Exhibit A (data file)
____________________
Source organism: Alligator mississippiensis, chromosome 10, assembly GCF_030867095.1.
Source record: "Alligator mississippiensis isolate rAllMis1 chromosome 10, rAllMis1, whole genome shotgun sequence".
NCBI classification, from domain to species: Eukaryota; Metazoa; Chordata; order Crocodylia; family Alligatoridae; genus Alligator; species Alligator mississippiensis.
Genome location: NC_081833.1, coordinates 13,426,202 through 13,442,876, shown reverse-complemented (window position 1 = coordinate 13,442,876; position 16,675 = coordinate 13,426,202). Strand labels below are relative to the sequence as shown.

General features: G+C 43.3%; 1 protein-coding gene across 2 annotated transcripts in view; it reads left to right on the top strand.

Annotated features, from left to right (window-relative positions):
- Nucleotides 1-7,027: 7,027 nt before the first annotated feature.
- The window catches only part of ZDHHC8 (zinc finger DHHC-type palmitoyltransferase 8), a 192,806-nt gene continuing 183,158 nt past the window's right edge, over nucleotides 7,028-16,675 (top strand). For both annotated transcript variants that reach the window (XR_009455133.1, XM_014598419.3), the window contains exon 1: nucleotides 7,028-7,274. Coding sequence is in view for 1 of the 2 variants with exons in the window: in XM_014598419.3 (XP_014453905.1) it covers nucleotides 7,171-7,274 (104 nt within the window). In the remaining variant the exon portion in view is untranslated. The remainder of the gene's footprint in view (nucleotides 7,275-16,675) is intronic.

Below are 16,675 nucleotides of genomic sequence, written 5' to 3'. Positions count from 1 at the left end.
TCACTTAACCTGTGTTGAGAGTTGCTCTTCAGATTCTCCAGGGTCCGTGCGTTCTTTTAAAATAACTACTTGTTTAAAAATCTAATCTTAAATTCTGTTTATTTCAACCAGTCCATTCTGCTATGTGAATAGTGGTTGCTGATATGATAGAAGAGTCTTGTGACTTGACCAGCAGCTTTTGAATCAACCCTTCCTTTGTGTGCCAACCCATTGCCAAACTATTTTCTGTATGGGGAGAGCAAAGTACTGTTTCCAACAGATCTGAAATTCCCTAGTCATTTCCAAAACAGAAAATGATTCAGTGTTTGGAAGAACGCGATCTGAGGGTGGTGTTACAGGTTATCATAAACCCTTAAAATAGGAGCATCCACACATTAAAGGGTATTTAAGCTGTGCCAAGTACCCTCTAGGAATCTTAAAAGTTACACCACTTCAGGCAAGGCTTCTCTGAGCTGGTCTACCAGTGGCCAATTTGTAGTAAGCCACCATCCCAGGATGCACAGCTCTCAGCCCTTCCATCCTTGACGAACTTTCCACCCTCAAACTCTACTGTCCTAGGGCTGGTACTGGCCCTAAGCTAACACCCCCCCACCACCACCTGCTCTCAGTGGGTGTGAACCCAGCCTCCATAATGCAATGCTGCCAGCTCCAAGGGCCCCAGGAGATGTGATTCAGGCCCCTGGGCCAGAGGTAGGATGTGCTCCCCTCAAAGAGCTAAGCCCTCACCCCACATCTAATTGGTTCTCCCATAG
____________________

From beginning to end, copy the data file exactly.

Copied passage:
Source organism: Alligator mississippiensis, chromosome 10, assembly GCF_030867095.1.
Source record: "Alligator mississippiensis isolate rAllMis1 chromosome 10, rAllMis1, whole genome shotgun sequence".
NCBI classification, from domain to species: Eukaryota; Metazoa; Chordata; order Crocodylia; family Alligatoridae; genus Alligator; species Alligator mississippiensis.
Genome location: NC_081833.1, coordinates 13,426,202 through 13,442,876, shown reverse-complemented (window position 1 = coordinate 13,442,876; position 16,675 = coordinate 13,426,202). Strand labels below are relative to the sequence as shown.

General features: G+C 43.3%; 1 protein-coding gene across 2 annotated transcripts in view; it reads left to right on the top strand.

Annotated features, from left to right (window-relative positions):
- Nucleotides 1-7,027: 7,027 nt before the first annotated feature.
- The window catches only part of ZDHHC8 (zinc finger DHHC-type palmitoyltransferase 8), a 192,806-nt gene continuing 183,158 nt past the window's right edge, over nucleotides 7,028-16,675 (top strand). For both annotated transcript variants that reach the window (XR_009455133.1, XM_014598419.3), the window contains exon 1: nucleotides 7,028-7,274. Coding sequence is in view for 1 of the 2 variants with exons in the window: in XM_014598419.3 (XP_014453905.1) it covers nucleotides 7,171-7,274 (104 nt within the window). In the remaining variant the exon portion in view is untranslated. The remainder of the gene's footprint in view (nucleotides 7,275-16,675) is intronic.

Below are 16,675 nucleotides of genomic sequence, written 5' to 3'. Positions count from 1 at the left end.
TCACTTAACCTGTGTTGAGAGTTGCTCTTCAGATTCTCCAGGGTCCGTGCGTTCTTTTAAAATAACTACTTGTTTAAAAATCTAATCTTAAATTCTGTTTATTTCAACCAGTCCATTCTGCTATGTGAATAGTGGTTGCTGATATGATAGAAGAGTCTTGTGACTTGACCAGCAGCTTTTGAATCAACCCTTCCTTTGTGTGCCAACCCATTGCCAAACTATTTTCTGTATGGGGAGAGCAAAGTACTGTTTCCAACAGATCTGAAATTCCCTAGTCATTTCCAAAACAGAAAATGATTCAGTGTTTGGAAGAACGCGATCTGAGGGTGGTGTTACAGGTTATCATAAACCCTTAAAATAGGAGCATCCACACATTAAAGGGTATTTAAGCTGTGCCAAGTACCCTCTAGGAATCTTAAAAGTTACACCACTTCAGGCAAGGCTTCTCTGAGCTGGTCTACCAGTGGCCAATTTGTAGTAAGCCACCATCCCAGGATGCACAGCTCTCAGCCCTTCCATCCTTGACGAACTTTCCACCCTCAAACTCTACTGTCCTAGGGCTGGTACTGGCCCTAAGCTAACACCCCCCCACCACCACCTGCTCTCAGTGGGTGTGAACCCAGCCTCCATAATGCAATGCTGCCAGCTCCAAGGGCCCCAGGAGATGTGATTCAGGCCCCTGGGCCAGAGGTAGGATGTGCTCCCCTCAAAGAGCTAAGCCCTCACCCCACATCTAATTGGTTCTCCCATAG